Who needs a gym? (Or a jungle gym, for that matter?)
Kids are naturally super active on their own, of course but with no playgrounds, no physical education at school and canceled sports, it can be tough to get in daily movement.
Experts recommend that 1 to 4-year-olds need three hours of physical activity per day, and that older kids need movement, too—not just to have healthy bodies, but to make good grades. That's because physical education (PE) classes and sports practices do more than just get kids to run around—they reinforce a variety of important gross motor skills like balance, coordination, strength, flexibility and reflexes.
So does this mean you should feel obligated to set up a full PE curriculum for your child during this time? No! But anything that gets the kids moving and playing, and hopefully acting a little silly together, is a win right now.
Here are some creative ideas to encourage physical activity beyond "go play outside"—including activities and exercises you can do together with kids.
Indoor movement ideas for kids
If you're having a bad weather week or you live in an urban area without easy access to a backyard, letting the kids run around outside might not be an option for you right now. But kids can still get in plenty of physical activity without leaving the house—it just takes a bit of creativity.
Twister is fun, encourages flexibility and balance, and is perfect for a rainy day or if you don't have an outdoor space available right now.
2. Dance + freeze
Adding a "freeze" element to a living room dance party makes it more fun for kids while also encouraging them to practice their balance.
Practicing yoga together is a great way to challenge balance and coordination while also getting some much needed zen time as a family.
4. Beanbag toss
This super simple activity is great for kids of all different ages and abilities as you can easily make it more or less challenging. Set up two baskets, one full of beanbags or soft balls. Your child can practice throwing a beanbag from one basket to another to work on coordination. Move the baskets further apart as they get the hang of it.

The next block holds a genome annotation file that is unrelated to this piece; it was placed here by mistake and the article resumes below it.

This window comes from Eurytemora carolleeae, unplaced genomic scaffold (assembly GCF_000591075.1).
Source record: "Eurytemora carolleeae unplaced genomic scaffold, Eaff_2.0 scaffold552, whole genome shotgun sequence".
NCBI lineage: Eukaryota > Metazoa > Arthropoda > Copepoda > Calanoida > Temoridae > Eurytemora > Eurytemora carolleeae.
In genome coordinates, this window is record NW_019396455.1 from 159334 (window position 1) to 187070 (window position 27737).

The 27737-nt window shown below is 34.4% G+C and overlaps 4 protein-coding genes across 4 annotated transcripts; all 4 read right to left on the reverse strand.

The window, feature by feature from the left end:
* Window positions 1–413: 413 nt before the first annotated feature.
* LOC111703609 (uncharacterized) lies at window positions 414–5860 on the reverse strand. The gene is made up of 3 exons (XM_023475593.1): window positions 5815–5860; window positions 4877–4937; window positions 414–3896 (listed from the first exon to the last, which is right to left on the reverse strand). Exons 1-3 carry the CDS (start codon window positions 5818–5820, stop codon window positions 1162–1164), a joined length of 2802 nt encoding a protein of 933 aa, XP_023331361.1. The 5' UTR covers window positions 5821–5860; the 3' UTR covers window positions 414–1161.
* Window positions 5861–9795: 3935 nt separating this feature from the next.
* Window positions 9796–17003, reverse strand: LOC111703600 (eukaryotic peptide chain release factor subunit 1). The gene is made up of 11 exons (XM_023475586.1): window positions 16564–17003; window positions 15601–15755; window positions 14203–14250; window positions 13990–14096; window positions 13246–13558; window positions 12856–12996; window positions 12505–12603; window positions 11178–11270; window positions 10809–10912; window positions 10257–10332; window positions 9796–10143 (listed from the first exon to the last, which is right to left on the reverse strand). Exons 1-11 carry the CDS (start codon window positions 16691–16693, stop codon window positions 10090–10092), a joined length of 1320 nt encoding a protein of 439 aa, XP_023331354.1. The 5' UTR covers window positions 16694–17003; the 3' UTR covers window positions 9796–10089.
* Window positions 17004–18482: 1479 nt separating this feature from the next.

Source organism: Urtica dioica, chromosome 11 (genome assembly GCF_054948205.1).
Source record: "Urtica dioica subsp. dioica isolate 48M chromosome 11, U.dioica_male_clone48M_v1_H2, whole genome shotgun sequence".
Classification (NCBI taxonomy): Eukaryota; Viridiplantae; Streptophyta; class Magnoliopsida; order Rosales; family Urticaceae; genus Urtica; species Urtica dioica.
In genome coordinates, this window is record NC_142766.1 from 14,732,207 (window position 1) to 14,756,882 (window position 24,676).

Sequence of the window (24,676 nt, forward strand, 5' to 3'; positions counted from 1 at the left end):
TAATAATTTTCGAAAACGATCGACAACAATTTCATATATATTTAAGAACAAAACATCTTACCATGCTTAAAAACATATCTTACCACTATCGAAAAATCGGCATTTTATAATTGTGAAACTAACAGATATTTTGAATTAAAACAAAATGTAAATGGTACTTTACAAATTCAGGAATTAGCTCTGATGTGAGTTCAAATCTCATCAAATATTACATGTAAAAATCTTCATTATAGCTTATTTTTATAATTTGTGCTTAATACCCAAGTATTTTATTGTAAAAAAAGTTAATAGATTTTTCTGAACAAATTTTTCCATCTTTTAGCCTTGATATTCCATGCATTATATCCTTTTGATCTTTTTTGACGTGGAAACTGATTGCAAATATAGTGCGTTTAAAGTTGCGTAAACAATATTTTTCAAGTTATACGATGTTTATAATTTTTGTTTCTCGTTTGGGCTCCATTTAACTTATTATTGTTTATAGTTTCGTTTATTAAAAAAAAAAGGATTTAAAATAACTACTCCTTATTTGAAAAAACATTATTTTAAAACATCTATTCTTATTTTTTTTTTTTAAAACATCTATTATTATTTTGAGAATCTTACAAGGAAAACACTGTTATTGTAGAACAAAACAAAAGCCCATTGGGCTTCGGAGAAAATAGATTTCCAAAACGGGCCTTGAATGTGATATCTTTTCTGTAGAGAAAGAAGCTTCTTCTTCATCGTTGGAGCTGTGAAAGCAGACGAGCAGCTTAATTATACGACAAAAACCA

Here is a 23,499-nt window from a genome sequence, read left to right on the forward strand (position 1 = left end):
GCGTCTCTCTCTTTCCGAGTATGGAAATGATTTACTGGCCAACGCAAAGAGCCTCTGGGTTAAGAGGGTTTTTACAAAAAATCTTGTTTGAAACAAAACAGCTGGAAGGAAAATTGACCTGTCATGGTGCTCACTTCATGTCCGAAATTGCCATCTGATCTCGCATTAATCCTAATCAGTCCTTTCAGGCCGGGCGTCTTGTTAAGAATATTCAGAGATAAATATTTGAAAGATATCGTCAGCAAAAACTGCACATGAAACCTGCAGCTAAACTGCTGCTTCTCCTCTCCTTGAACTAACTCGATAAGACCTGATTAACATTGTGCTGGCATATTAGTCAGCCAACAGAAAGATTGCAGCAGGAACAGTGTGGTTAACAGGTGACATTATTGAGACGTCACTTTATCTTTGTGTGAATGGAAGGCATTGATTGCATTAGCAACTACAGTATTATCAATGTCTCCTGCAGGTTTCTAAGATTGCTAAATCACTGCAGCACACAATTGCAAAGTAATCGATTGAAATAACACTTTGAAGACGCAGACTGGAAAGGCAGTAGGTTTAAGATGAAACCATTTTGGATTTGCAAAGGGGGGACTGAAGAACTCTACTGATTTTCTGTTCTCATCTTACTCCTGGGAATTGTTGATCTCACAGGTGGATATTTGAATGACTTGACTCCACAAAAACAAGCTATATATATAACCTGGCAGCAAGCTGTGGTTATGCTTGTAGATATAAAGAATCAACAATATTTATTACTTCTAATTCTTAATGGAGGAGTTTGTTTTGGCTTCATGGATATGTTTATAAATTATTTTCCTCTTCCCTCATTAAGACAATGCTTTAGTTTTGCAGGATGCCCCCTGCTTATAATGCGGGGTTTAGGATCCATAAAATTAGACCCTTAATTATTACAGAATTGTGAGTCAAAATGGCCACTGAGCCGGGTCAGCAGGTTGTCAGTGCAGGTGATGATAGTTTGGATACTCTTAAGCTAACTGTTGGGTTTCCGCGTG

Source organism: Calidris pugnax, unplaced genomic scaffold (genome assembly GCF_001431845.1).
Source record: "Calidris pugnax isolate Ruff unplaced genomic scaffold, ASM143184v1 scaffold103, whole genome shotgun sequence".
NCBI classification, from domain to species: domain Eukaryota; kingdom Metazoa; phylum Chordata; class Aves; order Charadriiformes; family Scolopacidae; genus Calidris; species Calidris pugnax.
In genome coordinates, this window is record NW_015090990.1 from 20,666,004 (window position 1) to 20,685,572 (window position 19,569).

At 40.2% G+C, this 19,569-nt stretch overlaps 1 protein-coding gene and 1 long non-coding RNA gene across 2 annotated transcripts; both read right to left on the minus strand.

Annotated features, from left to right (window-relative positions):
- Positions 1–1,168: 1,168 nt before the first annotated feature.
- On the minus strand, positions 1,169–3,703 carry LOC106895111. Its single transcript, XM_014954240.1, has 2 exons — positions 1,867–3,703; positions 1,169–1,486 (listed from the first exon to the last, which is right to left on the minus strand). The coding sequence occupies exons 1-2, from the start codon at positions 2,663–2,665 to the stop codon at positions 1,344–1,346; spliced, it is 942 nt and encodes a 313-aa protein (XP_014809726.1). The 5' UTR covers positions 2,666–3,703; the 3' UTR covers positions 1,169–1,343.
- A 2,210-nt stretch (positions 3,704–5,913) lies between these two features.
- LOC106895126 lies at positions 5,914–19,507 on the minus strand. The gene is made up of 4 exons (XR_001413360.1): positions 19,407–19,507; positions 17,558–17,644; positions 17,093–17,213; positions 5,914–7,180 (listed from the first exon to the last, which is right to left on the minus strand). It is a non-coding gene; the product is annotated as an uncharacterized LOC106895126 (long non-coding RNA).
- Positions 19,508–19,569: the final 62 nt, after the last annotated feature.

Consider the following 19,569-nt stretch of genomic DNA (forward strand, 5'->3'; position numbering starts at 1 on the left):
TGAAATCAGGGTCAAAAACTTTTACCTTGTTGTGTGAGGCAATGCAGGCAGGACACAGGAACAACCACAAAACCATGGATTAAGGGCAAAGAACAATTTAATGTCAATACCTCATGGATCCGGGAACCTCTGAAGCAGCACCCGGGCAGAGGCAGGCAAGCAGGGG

5. Jump rope
Jump rope is the perfect indoor PE activity because it uses up so much energy, requires very little space and is excellent practice for coordination.
Outdoor movement ideas for kids
If you have outdoor space available, encourage your child to get out there and play as much as possible. Free play is excellent physical activity—and if you play alongside your child, you just may get some much needed endorphins. Kick a ball around the yard together, play catch or blow up that inflatable pool to splash around in as soon as it's warm enough.
Here are a few specific activities to try if your kid needs some inspiration to get out there, or if you want to work with them on gross motor skills.
Hopscotch is excellent for helping kids improve balance and coordination because of all of the rapid changes in movement required. Get out the sidewalk chalk and set up hopscotch on your patio or driveway and hop along with each other.
2. Obstacle course
Enlist your child's help in setting up an obstacle course in the backyard. Get creative with what you have available to make it fun and challenging. Use garden stones or an old 2x4 to create a balance beam, mark a pathway for them to run or ride their bike on, set up a big bucket for them to throw a ball in.
If you don't have an outdoor space, you can still turn a playroom, garage, basement, or even your kid's bedroom into an obstacle course. Set up different stations like pillows for them to jump over, a row of chairs for them to crawl under, or a line made from painter's tape on the floor for them to walk or run on while balancing a beanbag on their head.
Sometimes the simple, time-tested games are the best! Draw numbered squares on your driveway and challenge each other to bounce the ball to a family member standing in whatever number square you call out. (You do need four people for a traditional foursquare game, but if you have fewer than four people in your household, you can create a simple variation by drawing a triangle or a rectangle with fewer spots.)
4. Follow the leader
Line up single file and let each family member take turns being the "leader." The leader decides how the group will move around the backyard. Think crawling around the perimeter, walking backwards (carefully), hopping on one foot, going down the slide if you have one.
5. Red light green light
Ask your kids to stand along the fence in the backyard. Stand across the yard from them. When you call "Green Light!" they can advance toward you and when you call "Red Light!" they stop. Change up the type of movement they use, from jumping to tiptoeing, and make sure to switch roles so they get a chance to lead too.